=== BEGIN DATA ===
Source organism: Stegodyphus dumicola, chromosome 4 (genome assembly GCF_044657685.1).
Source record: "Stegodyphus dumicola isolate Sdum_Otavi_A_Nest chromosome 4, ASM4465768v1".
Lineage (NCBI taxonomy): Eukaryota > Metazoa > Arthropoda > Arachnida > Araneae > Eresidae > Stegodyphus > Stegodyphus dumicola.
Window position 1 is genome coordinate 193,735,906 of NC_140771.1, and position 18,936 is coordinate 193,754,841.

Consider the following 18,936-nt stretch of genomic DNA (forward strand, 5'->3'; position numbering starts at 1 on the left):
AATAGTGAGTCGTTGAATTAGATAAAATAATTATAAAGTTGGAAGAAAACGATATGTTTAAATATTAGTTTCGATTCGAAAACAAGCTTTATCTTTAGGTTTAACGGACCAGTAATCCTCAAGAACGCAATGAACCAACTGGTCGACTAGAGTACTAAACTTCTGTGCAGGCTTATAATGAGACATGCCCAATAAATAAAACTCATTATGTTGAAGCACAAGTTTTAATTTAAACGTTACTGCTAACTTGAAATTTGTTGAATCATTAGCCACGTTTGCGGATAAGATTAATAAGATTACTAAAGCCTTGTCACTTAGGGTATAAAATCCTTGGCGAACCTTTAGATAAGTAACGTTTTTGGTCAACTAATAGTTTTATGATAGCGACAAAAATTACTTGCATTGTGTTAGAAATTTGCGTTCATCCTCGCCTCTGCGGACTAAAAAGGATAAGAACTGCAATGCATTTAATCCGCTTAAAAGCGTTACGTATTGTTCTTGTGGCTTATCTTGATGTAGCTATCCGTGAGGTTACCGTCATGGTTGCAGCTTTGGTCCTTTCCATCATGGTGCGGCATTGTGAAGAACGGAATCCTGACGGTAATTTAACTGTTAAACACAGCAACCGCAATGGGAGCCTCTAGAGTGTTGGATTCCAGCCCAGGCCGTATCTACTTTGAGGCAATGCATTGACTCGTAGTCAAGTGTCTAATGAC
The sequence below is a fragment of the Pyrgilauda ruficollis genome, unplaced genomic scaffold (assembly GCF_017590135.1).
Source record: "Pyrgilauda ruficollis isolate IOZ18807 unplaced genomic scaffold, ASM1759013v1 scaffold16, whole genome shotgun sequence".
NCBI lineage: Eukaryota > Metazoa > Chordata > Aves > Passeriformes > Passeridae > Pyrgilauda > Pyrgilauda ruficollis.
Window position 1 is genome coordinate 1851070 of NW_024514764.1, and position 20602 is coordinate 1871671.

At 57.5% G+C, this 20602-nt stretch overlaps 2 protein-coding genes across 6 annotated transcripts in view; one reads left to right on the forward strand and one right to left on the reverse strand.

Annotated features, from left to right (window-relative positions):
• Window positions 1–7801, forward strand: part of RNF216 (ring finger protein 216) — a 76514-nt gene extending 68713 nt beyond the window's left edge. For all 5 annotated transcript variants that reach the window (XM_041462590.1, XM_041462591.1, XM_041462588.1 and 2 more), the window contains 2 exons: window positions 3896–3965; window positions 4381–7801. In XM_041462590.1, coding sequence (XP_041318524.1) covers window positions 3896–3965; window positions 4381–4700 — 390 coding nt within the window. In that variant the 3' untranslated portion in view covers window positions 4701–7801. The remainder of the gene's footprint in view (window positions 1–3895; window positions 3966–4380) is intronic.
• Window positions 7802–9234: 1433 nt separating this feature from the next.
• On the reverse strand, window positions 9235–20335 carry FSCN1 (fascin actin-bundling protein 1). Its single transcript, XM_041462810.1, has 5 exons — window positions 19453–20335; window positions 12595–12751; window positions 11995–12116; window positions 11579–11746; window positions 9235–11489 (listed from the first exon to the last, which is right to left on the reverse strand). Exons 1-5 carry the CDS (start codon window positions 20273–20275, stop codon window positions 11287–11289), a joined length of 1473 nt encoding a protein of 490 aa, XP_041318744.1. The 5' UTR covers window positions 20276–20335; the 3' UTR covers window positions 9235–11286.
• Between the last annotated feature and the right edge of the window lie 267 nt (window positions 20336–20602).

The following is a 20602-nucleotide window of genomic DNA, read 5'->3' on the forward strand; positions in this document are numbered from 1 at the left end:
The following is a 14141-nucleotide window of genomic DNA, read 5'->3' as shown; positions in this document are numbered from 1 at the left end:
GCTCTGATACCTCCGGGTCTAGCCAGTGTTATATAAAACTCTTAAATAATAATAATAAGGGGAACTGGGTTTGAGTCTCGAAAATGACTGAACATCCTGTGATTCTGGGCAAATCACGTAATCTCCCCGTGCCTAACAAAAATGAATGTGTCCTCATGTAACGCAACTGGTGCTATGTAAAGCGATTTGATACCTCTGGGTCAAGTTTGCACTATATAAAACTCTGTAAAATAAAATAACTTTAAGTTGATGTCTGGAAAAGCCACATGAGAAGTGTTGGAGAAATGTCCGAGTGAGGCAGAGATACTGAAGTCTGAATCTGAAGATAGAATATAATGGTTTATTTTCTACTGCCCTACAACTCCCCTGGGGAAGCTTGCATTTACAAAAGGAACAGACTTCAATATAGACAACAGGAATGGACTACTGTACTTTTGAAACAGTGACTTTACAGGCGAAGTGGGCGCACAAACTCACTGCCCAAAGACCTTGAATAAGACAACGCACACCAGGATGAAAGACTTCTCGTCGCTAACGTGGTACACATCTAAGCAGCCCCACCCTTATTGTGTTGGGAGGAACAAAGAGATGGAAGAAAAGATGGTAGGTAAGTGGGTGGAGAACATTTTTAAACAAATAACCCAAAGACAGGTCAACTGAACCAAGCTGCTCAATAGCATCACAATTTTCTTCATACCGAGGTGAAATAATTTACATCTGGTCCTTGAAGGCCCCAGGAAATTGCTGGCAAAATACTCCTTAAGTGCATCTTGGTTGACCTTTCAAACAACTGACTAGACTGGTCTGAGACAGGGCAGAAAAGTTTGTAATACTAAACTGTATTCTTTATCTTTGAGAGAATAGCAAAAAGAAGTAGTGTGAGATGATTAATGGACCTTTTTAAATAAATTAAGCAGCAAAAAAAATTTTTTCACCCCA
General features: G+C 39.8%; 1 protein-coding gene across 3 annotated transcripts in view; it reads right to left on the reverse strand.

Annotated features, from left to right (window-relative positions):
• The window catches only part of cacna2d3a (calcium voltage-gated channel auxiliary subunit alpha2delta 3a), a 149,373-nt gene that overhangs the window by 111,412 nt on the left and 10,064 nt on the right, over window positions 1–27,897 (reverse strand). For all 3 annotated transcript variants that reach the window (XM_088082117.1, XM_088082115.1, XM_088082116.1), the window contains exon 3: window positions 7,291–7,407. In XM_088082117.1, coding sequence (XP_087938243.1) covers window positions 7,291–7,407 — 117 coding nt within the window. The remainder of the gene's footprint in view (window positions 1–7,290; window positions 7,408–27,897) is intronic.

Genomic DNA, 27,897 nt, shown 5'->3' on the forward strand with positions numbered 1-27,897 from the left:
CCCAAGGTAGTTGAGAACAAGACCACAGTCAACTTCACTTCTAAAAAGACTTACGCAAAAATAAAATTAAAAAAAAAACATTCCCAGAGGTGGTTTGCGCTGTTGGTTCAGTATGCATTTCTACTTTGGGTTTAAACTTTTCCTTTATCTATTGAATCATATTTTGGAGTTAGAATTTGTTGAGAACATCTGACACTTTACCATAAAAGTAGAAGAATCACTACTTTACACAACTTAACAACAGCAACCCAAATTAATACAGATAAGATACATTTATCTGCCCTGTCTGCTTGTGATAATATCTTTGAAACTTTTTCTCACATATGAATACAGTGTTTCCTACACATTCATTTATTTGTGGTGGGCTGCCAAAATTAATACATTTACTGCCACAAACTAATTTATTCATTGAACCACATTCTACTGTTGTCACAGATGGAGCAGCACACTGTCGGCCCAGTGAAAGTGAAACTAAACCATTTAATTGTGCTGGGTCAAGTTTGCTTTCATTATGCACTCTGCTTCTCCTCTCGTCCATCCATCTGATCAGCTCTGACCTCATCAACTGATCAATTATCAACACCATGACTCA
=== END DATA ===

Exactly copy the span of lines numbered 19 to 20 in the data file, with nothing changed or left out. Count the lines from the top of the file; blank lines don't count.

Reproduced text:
GCTCTGATACCTCCGGGTCTAGCCAGTGTTATATAAAACTCTTAAATAATAATAATAAGGGGAACTGGGTTTGAGTCTCGAAAATGACTGAACATCCTGTGATTCTGGGCAAATCACGTAATCTCCCCGTGCCTAACAAAAATGAATGTGTCCTCATGTAACGCAACTGGTGCTATGTAAAGCGATTTGATACCTCTGGGTCAAGTTTGCACTATATAAAACTCTGTAAAATAAAATAACTTTAAGTTGATGTCTGGAAAAGCCACATGAGAAGTGTTGGAGAAATGTCCGAGTGAGGCAGAGATACTGAAGTCTGAATCTGAAGATAGAATATAATGGTTTATTTTCTACTGCCCTACAACTCCCCTGGGGAAGCTTGCATTTACAAAAGGAACAGACTTCAATATAGACAACAGGAATGGACTACTGTACTTTTGAAACAGTGACTTTACAGGCGAAGTGGGCGCACAAACTCACTGCCCAAAGACCTTGAATAAGACAACGCACACCAGGATGAAAGACTTCTCGTCGCTAACGTGGTACACATCTAAGCAGCCCCACCCTTATTGTGTTGGGAGGAACAAAGAGATGGAAGAAAAGATGGTAGGTAAGTGGGTGGAGAACATTTTTAAACAAATAACCCAAAGACAGGTCAACTGAACCAAGCTGCTCAATAGCATCACAATTTTCTTCATACCGAGGTGAAATAATTTACATCTGGTCCTTGAAGGCCCCAGGAAATTGCTGGCAAAATACTCCTTAAGTGCATCTTGGTTGACCTTTCAAACAACTGACTAGACTGGTCTGAGACAGGGCAGAAAAGTTTGTAATACTAAACTGTATTCTTTATCTTTGAGAGAATAGCAAAAAGAAGTAGTGTGAGATGATTAATGGACCTTTTTAAATAAATTAAGCAGCAAAAAAAATTTTTTCACCCCA
General features: G+C 39.8%; 1 protein-coding gene across 3 annotated transcripts in view; it reads right to left on the reverse strand.